Recognizing and Using a Preferred Interest in the Classroom

by Dr. Lawrence Sutton

I first met John when he was nine years old. He didn’t talk very much, and I had a hard time getting him to say more than his name, until I asked him to count out some change that I put on the desk in front of him. John pointed to a penny and said, “That’s Abraham Lincoln.” He then went on for 20 minutes about the Civil War, including stories on several generals and the battles that they were in and where they took place. I was dumbfounded. I couldn’t believe this was the same child. I had stumbled upon a preferred interest of John’s that I had no idea existed and found that he was a seeming “expert” on this subject.

A preferred interest (sometimes referred to as a restricted or focused interest) is usually an object, subject, or idea of great personal value and focus for a child with autism. For example, many young children like trains; in particular, they like Thomas the Tank Engine from the popular book and TV series. A child with autism who seems unable to talk about anything else can sometimes burst with enthusiasm and share a series of details about Thomas, Percy, James, and the other trains from those stories. Sometimes, however, the child’s interest can become so intense that it may interfere with school lessons and general learning. Sometimes, the child focuses only on the preferred interest and does not attend to the intended lesson, a situation which is then problematic.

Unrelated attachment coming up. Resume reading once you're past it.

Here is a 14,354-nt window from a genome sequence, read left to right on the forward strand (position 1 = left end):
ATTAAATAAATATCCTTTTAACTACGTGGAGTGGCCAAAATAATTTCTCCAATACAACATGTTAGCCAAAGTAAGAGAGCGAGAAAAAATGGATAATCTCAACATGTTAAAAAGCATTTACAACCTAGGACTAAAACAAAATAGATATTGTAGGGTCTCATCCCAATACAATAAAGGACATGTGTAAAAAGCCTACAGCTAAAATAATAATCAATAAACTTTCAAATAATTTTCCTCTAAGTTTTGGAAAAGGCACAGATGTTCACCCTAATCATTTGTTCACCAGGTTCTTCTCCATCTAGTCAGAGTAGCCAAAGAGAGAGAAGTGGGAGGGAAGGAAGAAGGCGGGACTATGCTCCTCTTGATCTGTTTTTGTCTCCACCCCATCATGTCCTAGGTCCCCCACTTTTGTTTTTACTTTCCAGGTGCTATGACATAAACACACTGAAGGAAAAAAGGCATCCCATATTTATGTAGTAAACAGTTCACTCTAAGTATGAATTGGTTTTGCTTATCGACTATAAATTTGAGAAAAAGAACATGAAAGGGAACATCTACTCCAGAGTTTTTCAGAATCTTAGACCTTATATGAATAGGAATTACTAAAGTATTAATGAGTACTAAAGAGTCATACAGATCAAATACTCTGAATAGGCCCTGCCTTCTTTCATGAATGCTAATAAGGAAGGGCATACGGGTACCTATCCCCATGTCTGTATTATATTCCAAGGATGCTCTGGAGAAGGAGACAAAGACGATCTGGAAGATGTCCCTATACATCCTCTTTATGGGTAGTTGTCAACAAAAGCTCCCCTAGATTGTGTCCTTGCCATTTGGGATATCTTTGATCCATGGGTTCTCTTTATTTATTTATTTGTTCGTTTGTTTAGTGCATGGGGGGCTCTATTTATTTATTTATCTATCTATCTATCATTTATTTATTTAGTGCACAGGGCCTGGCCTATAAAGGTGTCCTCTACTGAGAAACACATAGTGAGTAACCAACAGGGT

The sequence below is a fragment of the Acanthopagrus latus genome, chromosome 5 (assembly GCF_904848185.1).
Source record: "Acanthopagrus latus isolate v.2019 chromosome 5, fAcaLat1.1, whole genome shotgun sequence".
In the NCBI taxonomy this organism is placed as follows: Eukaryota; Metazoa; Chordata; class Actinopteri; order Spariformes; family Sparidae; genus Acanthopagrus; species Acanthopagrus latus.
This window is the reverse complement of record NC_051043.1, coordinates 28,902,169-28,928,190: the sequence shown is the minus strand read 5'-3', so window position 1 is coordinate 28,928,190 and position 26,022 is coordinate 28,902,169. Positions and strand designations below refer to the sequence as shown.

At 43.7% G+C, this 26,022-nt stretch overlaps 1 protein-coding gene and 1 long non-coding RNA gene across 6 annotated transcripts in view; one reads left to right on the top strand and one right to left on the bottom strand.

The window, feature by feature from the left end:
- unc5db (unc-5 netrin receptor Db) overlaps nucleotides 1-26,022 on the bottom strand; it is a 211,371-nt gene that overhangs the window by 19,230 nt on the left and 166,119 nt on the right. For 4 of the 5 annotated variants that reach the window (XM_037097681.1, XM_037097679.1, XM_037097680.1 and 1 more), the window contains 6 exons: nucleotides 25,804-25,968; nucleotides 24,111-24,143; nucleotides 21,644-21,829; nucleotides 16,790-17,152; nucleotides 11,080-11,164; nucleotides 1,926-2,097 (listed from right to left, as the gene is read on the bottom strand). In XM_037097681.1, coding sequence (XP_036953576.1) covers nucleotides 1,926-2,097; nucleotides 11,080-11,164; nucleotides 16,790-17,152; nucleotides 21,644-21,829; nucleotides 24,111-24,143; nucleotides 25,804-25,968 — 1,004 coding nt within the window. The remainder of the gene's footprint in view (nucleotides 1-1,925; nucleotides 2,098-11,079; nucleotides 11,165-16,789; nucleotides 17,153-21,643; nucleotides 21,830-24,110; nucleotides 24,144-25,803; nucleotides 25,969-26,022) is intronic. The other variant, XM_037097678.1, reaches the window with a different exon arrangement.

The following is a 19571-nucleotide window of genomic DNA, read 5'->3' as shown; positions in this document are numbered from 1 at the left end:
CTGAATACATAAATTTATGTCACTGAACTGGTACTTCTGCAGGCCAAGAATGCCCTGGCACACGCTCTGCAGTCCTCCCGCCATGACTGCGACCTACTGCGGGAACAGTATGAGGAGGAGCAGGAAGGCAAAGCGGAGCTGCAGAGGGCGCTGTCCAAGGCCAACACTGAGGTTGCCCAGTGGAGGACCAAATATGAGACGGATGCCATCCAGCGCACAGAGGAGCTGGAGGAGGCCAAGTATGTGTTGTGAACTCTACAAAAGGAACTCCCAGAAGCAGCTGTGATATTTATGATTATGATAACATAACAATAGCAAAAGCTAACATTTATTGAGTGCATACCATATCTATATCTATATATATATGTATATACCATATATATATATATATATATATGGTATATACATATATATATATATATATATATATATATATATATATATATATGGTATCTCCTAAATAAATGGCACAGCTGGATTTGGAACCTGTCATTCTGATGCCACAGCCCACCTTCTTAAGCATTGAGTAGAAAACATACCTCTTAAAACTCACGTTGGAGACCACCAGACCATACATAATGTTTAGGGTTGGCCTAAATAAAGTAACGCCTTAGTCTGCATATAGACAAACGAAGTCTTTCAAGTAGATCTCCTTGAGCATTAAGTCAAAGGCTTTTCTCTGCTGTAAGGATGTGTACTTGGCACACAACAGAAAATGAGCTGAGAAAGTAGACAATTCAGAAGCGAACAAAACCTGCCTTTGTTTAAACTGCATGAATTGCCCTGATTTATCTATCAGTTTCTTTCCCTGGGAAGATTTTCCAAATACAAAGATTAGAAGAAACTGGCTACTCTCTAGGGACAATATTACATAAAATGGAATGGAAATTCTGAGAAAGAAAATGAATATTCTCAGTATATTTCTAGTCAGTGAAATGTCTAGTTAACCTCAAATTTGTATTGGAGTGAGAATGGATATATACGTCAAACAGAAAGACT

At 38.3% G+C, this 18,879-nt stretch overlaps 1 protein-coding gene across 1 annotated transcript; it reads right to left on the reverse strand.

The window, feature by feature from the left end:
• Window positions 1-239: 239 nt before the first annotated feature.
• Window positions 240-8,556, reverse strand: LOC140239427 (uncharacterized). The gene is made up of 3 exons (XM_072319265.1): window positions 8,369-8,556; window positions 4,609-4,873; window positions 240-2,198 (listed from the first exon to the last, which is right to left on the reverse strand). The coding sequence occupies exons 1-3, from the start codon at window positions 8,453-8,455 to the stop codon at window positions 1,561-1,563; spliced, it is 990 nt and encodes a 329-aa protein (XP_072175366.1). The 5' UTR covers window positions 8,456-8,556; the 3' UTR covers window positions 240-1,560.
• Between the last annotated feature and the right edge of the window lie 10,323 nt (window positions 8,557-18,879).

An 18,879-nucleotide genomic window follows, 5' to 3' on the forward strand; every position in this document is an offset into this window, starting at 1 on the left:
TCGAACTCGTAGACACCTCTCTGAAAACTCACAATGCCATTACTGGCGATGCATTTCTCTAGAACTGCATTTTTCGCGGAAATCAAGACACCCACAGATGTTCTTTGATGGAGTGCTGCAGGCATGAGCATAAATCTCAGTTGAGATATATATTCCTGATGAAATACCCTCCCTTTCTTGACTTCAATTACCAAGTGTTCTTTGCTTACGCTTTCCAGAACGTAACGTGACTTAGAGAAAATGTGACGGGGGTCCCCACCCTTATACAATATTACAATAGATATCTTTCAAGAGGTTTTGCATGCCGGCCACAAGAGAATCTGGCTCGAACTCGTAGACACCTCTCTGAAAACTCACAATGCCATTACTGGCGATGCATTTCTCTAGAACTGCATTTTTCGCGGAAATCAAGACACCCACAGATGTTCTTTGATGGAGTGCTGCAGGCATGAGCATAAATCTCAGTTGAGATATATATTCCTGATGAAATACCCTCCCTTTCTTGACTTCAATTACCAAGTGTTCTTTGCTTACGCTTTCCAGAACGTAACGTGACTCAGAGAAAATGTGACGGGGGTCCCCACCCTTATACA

The teacher then has a dilemma and must weigh some options on how to proceed. A child’s preferred interest can be viewed as an expression of his or her personal or intense gift or skill set, or it can be viewed as a perseverative and possibly circular act. If viewed as an expression of a special skill set, the preferred interest may lead to increased social sharing and prestige with other students. If viewed as a perseverative act, the preferred interest could disrupt an entire lesson and get both the child and the rest of the class off track.

In using the preferred interest of a child with autism, a teacher needs to personalize the support of a child’s interest while finding an innovative way to include the needs and interests of each other student in the classroom. Incorporating a child’s preferred interest allows for the recognition of his or her potential strengths rather than highlighting an apparent weakness. As preferred interests are objects or topics of great importance to the child, ignoring or denying the child an opportunity to talk about or demonstrate that interest might lead to a decrease in the child’s self-confidence.

When provided with an opportunity to express or show off a preferred interest, a child with autism often has a heightened sense of self-esteem and at times may speak more confidently and fluidly. Fluency in expressed language seems to be present more often when the child is conversing on a preferred interest. Furthermore, it often includes a wider range of vocabulary and improved conversational skills.

Generally, when a teacher can meaningfully include and incorporate a child’s preferred interest into a lesson, not only will the child with autism grow and gain from the experience, but his or her peers will likely see the child in a new light. They may very likely now know the child better and may also begin to include the child more often in other activities. Altering a lesson plan to include children with autism’s preferred interests needs to be intentional, and it takes time and work. The benefits—for the child with autism, for the classmates, and for the teacher—are many.

Dr. Lawrence Sutton

Dr. Lawrence Sutton

Lawrence R. Sutton, Ph.D., is an ordained deacon and a psychologist specializing in developmental disabilities, especially autism spectrum disorders.

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